Starting a business can be scary, confusing and expensive without expert guidance and support. News, tips and advice for your startup.
In August 2005, Jonathan Coulton quit his job as a software developer, with the goal of conducting an experiment: over the next year, could he figure out a way to earn a living as a full-time musician, leveraging the Web and his small-but-passionate fan base?
Coulton isn’t the only artist who is trying to come up with new ways of cultivating an audience and making a living in a post-label, post-studio, post-publisher world, where big advances and development deals are essentially a thing of the past for emerging talent. For my new book Fans, Friends & Followers, I spoke with thirty filmmakers, musicians, writers and comedians who’ve been developing new strategies for building a fan base that can support the work they want to do. Many of their strategies would be equally effective for businesses trying to generate buzz and attract loyal customers – without an enormous marketing budget.
Coulton, for instance, has discovered that by giving his fans an opportunity to collaborate with him, they’re more likely to feel like active, engaged supporters – more likely to purchase CDs, merchandise, downloads, and concert tickets.
Here are just three of the ways Coulton has invited his followers to get involved with his career, each of which could be applied by many kinds of businesses. …read more at Customer Strategy Tips from an Indie Rocker – Harvard Business Publishing, published 17 April 2009.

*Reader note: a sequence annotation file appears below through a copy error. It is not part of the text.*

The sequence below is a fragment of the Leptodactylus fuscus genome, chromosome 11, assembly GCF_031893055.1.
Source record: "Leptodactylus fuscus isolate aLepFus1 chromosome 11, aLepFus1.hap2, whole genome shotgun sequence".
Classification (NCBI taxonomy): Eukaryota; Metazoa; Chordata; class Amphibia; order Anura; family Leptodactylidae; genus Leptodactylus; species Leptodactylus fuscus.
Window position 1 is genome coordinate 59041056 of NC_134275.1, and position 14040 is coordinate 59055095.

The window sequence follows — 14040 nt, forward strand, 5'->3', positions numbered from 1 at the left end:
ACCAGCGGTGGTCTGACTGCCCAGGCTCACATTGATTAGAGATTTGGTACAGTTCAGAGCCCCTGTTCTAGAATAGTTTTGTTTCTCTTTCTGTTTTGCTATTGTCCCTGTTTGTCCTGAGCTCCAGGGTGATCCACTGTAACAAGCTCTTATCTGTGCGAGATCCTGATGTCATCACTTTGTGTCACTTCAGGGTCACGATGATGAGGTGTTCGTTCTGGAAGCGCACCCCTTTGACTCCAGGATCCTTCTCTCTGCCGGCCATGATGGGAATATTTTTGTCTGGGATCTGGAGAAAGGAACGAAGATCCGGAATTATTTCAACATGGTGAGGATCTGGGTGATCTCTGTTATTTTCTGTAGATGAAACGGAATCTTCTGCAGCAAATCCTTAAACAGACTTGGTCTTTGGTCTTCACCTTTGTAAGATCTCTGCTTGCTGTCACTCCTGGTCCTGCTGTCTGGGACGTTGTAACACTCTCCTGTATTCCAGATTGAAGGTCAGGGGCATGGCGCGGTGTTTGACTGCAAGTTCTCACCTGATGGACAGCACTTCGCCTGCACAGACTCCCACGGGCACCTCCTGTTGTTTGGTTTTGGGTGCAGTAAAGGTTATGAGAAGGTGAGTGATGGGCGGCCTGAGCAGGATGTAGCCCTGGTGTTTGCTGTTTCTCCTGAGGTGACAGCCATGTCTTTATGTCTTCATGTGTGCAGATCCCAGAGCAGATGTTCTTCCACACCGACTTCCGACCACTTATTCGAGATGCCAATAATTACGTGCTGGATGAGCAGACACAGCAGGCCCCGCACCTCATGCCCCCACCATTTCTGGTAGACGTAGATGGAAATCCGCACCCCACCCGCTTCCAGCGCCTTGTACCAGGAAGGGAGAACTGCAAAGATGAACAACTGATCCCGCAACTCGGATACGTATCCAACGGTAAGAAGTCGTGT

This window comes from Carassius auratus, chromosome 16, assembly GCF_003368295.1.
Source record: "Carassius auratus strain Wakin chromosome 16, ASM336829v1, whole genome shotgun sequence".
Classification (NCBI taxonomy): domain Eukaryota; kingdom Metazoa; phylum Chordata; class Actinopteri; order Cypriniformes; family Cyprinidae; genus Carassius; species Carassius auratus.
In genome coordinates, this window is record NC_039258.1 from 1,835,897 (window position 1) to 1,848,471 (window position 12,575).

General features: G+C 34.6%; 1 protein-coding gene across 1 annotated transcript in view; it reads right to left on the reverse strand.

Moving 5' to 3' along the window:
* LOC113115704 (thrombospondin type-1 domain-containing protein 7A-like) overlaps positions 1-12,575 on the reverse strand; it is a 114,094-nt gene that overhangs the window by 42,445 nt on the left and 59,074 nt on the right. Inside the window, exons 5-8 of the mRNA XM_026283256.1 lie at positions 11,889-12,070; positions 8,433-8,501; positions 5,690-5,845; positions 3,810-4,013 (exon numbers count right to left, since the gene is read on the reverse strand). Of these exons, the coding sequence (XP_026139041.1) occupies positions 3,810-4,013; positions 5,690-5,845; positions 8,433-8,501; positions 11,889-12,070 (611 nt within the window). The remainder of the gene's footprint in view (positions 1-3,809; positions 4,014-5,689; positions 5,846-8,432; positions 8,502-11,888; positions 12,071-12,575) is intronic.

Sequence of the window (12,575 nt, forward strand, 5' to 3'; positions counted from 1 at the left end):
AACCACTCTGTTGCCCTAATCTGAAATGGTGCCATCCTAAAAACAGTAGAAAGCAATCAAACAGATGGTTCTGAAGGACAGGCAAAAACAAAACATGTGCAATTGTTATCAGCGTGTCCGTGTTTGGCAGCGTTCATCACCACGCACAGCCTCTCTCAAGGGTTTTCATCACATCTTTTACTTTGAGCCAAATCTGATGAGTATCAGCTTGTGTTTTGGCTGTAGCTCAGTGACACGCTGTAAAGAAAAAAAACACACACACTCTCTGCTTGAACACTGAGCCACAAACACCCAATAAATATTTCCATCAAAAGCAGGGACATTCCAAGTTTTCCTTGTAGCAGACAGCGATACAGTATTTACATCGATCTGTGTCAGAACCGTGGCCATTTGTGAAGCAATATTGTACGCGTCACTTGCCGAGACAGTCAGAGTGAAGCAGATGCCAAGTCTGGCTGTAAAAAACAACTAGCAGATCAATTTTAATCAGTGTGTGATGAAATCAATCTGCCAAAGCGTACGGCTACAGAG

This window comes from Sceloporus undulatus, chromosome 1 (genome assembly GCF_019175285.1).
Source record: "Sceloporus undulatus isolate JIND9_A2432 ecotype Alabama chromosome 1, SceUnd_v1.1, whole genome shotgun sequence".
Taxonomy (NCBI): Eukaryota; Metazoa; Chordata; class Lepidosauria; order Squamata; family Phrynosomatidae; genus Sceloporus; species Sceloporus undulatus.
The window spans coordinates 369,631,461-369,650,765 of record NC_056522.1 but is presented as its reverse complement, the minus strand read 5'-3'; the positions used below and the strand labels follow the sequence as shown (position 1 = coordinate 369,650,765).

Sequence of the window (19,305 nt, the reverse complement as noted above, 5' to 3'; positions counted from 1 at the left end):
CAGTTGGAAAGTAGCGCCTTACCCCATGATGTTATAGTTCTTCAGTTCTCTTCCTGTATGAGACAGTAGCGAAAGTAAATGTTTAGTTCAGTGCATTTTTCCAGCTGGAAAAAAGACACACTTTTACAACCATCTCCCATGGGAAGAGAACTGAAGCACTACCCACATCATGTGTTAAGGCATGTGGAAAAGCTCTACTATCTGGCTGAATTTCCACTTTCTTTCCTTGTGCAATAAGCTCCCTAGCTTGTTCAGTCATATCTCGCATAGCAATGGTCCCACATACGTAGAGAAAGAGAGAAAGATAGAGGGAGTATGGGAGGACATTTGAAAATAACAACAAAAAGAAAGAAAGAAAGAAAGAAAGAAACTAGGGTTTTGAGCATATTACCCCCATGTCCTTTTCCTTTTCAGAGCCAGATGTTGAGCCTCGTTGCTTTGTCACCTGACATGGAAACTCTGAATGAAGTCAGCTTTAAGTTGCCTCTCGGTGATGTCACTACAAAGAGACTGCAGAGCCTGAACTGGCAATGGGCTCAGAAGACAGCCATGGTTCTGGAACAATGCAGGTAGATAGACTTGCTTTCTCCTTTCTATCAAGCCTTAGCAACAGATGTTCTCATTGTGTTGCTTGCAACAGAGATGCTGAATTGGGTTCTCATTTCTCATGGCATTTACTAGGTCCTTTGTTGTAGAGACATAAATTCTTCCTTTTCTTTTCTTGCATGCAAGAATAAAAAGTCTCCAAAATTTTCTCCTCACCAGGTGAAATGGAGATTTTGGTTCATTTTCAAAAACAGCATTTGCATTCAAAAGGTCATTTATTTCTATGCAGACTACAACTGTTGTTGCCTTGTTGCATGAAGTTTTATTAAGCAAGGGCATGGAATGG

Photo credit: Dale May Photography
In this video segment, Ken Yancey, the CEO of SCORE, and investment advisor Phil Town answer questions from MSNBC viewers on funding for their small businesses. The two debunk the myth of federal grants, caution viewers on accepting investment dollars from friends, and clarify the full credit risks of bank loans.
Author Peter Johnson offers some advice on what to do before you seek investors in this December 2008 video interview with CNN Money.
Entrepreneurs who helped build their startups into tech stalwarts—companies like Cisco, Oracle, and Google—share lessons on how to thrive during tough times
December 1987 was no time to be raising money for a startup. Computer engineer Len Bosack was trying to attract funding for a young enterprise called Cisco Systems (CSCO). But the stock market had just crashed and the Dow Jones industrial average had plummeted 40% since October. Gun-shy venture capitalists either didn’t get the newfangled technology or deemed it too risky.
Making matters worse, Bosack was running low on the savings he had used to bootstrap the business, and competition was gaining steam. It wasn’t until this 75th meeting that he found a receptive audience. The willing financier was Donald Valentine of Sequoia Capital, a venture capital firm in Silicon Valley. On Dec. 14, two months after Black Monday, Sequoia invested $2.5 million in Cisco. “Valentine’s reasoning was pretty simple,” recalls Bosack, now CEO of telecom gear-maker XKL. “It doesn’t matter what they are. They are selling stuff in a bad market. With a little bit of capital and more experienced help they should be able to do better.”
Better is just what Cisco did. By the time of its initial share sale three years later, in February 1990—during a recession—the maker of telecom networking equipment was worth $224 million. Within a decade, Cisco Systems had become one of the world’s most valuable companies. …more at Startups in a Dowturn | Business Week, published 23 February 2009.
Flickr photo credit: Powru